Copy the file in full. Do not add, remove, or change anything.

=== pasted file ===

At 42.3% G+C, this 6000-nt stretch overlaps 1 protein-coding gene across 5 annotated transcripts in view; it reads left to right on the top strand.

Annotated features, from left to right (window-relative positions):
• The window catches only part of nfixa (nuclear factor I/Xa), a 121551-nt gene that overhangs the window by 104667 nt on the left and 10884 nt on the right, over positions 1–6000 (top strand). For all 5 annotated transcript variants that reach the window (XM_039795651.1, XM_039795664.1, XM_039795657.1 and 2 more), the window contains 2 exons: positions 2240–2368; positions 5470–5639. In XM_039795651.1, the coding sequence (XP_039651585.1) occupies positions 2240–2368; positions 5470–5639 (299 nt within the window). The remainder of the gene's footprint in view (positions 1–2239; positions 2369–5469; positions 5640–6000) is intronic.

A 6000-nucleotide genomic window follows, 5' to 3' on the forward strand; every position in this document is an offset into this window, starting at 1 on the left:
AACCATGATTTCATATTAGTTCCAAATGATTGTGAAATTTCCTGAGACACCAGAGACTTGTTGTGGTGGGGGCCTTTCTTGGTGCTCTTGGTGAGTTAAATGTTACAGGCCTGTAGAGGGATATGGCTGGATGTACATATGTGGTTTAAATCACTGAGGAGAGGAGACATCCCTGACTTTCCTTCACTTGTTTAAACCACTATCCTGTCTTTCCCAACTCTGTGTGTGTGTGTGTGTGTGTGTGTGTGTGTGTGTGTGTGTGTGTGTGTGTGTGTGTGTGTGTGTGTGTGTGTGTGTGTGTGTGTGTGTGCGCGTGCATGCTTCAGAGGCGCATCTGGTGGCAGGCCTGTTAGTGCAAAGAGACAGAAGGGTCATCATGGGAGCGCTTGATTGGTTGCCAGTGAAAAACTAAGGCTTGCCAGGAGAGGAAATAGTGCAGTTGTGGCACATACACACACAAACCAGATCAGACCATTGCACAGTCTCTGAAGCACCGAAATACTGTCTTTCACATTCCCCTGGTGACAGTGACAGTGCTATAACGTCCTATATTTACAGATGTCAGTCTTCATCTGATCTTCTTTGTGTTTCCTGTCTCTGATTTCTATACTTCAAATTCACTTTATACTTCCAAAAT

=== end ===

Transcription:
At 42.3% G+C, this 6000-nt stretch overlaps 1 protein-coding gene across 5 annotated transcripts in view; it reads left to right on the top strand.

Annotated features, from left to right (window-relative positions):
• The window catches only part of nfixa (nuclear factor I/Xa), a 121551-nt gene that overhangs the window by 104667 nt on the left and 10884 nt on the right, over positions 1–6000 (top strand). For all 5 annotated transcript variants that reach the window (XM_039795651.1, XM_039795664.1, XM_039795657.1 and 2 more), the window contains 2 exons: positions 2240–2368; positions 5470–5639. In XM_039795651.1, the coding sequence (XP_039651585.1) occupies positions 2240–2368; positions 5470–5639 (299 nt within the window). The remainder of the gene's footprint in view (positions 1–2239; positions 2369–5469; positions 5640–6000) is intronic.

A 6000-nucleotide genomic window follows, 5' to 3' on the forward strand; every position in this document is an offset into this window, starting at 1 on the left:
AACCATGATTTCATATTAGTTCCAAATGATTGTGAAATTTCCTGAGACACCAGAGACTTGTTGTGGTGGGGGCCTTTCTTGGTGCTCTTGGTGAGTTAAATGTTACAGGCCTGTAGAGGGATATGGCTGGATGTACATATGTGGTTTAAATCACTGAGGAGAGGAGACATCCCTGACTTTCCTTCACTTGTTTAAACCACTATCCTGTCTTTCCCAACTCTGTGTGTGTGTGTGTGTGTGTGTGTGTGTGTGTGTGTGTGTGTGTGTGTGTGTGTGTGTGTGTGTGTGTGTGTGTGTGTGTGTGTGTGTGCGCGTGCATGCTTCAGAGGCGCATCTGGTGGCAGGCCTGTTAGTGCAAAGAGACAGAAGGGTCATCATGGGAGCGCTTGATTGGTTGCCAGTGAAAAACTAAGGCTTGCCAGGAGAGGAAATAGTGCAGTTGTGGCACATACACACACAAACCAGATCAGACCATTGCACAGTCTCTGAAGCACCGAAATACTGTCTTTCACATTCCCCTGGTGACAGTGACAGTGCTATAACGTCCTATATTTACAGATGTCAGTCTTCATCTGATCTTCTTTGTGTTTCCTGTCTCTGATTTCTATACTTCAAATTCACTTTATACTTCCAAAAT